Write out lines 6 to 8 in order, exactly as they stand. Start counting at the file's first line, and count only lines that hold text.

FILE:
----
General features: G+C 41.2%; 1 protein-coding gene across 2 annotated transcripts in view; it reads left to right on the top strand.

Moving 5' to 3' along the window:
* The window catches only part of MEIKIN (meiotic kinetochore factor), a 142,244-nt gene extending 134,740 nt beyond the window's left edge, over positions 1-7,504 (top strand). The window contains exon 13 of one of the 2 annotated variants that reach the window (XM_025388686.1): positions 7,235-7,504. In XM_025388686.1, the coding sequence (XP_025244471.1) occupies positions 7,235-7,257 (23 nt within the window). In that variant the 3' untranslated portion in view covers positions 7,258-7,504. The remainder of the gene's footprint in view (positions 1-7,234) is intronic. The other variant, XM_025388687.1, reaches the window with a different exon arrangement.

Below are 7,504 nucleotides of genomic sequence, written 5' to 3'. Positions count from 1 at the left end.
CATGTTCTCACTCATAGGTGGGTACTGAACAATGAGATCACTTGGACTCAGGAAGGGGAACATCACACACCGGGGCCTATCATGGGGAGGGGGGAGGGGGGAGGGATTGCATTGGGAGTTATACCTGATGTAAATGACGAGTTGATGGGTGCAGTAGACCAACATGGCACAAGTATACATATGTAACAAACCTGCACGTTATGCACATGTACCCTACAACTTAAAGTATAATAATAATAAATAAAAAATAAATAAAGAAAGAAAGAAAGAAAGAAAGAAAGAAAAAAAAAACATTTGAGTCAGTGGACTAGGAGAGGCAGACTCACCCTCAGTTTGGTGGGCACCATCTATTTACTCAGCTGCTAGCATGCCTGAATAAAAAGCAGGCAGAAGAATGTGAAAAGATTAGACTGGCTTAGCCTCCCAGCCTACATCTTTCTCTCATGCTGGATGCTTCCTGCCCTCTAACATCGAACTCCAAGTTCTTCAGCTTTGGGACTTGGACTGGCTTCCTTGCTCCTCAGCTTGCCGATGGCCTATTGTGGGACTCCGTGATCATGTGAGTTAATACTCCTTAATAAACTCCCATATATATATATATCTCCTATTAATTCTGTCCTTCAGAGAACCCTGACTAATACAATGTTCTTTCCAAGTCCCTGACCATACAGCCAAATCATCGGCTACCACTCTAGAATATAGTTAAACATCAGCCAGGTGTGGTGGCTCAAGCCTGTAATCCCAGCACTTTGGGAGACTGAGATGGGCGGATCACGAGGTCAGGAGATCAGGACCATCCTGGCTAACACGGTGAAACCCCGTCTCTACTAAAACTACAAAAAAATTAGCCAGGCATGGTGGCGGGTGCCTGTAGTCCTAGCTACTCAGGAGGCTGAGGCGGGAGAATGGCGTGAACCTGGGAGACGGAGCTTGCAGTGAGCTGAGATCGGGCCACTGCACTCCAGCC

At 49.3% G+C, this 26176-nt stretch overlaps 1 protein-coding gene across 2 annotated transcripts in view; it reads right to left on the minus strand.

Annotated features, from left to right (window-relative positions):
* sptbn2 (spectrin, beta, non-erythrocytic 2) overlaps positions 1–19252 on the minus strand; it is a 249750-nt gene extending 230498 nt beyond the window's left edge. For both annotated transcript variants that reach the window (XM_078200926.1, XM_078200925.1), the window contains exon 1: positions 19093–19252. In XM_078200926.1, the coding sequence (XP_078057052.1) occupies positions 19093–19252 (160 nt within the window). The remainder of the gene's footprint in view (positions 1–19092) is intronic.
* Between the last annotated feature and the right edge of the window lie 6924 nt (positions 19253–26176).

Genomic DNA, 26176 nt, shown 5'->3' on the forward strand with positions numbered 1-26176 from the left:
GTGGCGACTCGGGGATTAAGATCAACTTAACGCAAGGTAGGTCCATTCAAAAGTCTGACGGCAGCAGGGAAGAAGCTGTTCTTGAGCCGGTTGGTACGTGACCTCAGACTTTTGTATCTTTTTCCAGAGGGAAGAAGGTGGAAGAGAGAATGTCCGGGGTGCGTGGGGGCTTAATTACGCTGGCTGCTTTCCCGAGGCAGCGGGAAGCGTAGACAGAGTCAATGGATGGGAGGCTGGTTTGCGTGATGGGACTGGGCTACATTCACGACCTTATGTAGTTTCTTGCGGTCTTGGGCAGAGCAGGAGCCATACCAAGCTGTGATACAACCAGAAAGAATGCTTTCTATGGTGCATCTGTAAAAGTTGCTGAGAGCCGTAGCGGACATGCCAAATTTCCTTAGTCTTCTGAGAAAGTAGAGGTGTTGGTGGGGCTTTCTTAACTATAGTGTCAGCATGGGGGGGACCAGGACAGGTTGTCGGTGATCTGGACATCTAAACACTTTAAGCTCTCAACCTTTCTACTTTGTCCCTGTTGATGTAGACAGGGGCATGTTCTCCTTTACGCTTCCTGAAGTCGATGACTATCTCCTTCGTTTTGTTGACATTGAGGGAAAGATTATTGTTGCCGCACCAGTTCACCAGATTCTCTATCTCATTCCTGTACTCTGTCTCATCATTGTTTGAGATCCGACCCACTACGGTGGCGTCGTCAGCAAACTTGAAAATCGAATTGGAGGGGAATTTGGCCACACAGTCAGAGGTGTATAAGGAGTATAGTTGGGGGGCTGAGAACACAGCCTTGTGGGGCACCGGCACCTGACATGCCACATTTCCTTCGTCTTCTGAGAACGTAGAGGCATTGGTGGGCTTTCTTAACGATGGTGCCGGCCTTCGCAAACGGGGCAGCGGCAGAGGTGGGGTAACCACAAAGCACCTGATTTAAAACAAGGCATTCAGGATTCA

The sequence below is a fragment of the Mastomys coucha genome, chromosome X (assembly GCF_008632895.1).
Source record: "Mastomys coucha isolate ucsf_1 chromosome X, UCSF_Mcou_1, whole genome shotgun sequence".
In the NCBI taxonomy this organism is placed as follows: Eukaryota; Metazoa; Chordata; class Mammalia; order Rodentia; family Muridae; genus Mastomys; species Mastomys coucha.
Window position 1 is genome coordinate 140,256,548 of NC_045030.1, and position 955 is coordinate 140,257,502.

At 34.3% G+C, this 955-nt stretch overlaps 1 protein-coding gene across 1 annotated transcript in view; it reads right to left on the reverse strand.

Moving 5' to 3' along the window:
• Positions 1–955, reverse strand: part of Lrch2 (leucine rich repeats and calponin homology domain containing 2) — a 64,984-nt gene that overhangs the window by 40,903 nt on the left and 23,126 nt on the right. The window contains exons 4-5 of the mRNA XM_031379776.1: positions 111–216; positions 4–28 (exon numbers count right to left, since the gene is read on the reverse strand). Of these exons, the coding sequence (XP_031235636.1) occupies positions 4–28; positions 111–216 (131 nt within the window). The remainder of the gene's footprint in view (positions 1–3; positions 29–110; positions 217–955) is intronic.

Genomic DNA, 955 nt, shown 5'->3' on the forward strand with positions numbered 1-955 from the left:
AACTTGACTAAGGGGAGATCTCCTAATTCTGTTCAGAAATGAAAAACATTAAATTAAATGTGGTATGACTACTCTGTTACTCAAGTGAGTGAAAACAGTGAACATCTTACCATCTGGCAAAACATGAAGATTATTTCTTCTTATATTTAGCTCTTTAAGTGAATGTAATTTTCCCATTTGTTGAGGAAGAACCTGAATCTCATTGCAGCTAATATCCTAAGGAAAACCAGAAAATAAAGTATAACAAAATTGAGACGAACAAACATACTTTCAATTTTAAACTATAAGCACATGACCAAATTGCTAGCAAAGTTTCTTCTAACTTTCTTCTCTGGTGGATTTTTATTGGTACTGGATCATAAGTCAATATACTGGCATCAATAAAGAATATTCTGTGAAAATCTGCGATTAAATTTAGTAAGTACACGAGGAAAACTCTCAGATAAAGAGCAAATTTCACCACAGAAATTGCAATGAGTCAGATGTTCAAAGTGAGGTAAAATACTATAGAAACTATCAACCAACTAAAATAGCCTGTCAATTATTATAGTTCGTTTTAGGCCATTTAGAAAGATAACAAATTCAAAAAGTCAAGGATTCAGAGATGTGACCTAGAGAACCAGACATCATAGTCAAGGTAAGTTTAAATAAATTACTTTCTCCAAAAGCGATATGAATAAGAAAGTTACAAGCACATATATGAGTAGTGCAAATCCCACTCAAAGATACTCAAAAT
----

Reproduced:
At 49.3% G+C, this 26176-nt stretch overlaps 1 protein-coding gene across 2 annotated transcripts in view; it reads right to left on the minus strand.

Annotated features, from left to right (window-relative positions):
* sptbn2 (spectrin, beta, non-erythrocytic 2) overlaps positions 1–19252 on the minus strand; it is a 249750-nt gene extending 230498 nt beyond the window's left edge. For both annotated transcript variants that reach the window (XM_078200926.1, XM_078200925.1), the window contains exon 1: positions 19093–19252. In XM_078200926.1, the coding sequence (XP_078057052.1) occupies positions 19093–19252 (160 nt within the window). The remainder of the gene's footprint in view (positions 1–19092) is intronic.